Despite these caveats, analyses of such data provide some informative insights. For example, an early study in 2000 finds that unionization is associated with lower rates of workplace disciplinary and dismissal sanctions but not with lower rates of complaints to employment tribunals [5]. However, subsequent studies of the relationship of unionization to claims show mixed results, probably reflecting differences in time period, measurement, and model specification; though none of the studies finds a statistically positive relationship between unionization and other collective industrial relations institutions on the one hand and claim frequency on the other. In fact, several studies report the opposite, suggesting that even though unions may support workers in prosecuting unfair dismissal claims, they also help in resolving disputes at the workplace before they reach the claims stage [1]. This relationship is likely to be more evident in the public sector, where union presence is greater and where there is evidence of lower employment tribunal claim rates than in the private sector.

On organizational size, evidence is again mixed. A cross-sectional study mapping aggregated Survey of Employment Tribunal Applications data to small business data suggests that small firms face more claims relative to their size, with these claims being of different types than claims faced by larger firms, especially for disputes concerning payment of wages [6]. The evidence also suggests that procedural compliance, such as providing disciplinary warnings and completing internal disciplinary procedures—typically weaker in small firms—does not appear to protect firms against claims, even if it makes losing less likely (as discussed below). Nor does the limited evidence based on cross-sectional firm-level data suggest that mediation and other more informal methods of dispute resolution lower rates of discipline and grievance or lead to fewer employment tribunal claims. Indeed, the contrary may be true, possibly reflecting that mediation is a response to rising levels of conflict and litigation.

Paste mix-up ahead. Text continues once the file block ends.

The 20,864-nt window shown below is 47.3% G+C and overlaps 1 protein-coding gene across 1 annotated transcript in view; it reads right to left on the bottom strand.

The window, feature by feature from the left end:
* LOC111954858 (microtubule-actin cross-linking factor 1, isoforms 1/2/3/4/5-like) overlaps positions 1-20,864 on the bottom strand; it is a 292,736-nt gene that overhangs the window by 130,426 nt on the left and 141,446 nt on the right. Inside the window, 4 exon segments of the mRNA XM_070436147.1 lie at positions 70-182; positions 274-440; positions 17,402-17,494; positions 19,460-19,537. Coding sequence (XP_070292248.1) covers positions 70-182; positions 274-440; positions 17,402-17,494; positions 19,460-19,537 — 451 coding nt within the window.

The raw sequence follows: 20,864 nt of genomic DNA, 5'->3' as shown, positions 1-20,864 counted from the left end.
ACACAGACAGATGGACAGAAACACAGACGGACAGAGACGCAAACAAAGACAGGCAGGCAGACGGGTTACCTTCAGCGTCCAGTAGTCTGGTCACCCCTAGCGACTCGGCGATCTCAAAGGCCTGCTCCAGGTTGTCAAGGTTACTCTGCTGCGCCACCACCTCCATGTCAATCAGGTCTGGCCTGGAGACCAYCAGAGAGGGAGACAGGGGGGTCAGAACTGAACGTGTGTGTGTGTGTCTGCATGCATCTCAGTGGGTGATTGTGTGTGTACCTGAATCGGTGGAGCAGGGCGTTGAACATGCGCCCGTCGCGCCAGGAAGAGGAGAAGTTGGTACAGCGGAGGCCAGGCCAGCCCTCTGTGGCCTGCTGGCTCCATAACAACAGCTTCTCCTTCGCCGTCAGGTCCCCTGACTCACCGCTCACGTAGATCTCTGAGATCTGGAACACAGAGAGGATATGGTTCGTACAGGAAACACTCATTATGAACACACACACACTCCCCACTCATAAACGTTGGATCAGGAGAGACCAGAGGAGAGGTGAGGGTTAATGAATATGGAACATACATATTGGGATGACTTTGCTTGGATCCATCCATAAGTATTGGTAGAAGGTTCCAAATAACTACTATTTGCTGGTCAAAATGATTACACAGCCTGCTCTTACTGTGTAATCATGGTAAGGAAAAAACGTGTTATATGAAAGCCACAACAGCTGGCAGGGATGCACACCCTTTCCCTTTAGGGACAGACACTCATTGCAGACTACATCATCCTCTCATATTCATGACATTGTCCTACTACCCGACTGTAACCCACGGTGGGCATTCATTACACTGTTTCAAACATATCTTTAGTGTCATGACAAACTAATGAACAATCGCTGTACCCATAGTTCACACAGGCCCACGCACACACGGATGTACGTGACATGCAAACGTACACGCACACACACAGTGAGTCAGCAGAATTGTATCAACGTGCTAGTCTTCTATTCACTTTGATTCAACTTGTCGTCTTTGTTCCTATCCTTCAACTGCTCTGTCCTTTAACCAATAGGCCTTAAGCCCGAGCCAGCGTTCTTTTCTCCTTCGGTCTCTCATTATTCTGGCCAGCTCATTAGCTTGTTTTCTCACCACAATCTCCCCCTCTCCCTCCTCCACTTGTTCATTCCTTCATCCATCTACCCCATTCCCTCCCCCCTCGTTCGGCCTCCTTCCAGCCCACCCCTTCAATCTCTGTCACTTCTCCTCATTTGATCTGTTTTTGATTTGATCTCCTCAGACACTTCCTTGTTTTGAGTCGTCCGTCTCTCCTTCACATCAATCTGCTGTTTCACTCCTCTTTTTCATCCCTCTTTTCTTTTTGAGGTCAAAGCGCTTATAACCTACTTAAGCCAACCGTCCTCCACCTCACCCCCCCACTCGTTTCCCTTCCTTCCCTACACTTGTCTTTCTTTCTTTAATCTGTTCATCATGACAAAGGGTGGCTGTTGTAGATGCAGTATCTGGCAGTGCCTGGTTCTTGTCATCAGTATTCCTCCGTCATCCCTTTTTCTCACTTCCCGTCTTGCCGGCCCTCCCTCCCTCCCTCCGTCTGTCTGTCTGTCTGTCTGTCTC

Pre-hearing resolution

An important feature of tribunals, as of civil courts, is that only a proportion of cases ever reach the final adjudicatory stage. While this proportion varies across countries, most claims (around 80% in Great Britain) are resolved before that stage: dismissed on technical grounds, withdrawn by the claimant, or settled by the parties, often with the assistance of conciliation and arbitration institutions, which have been established in many countries in recognition of the private and social benefits of reaching resolution before the hearing stage.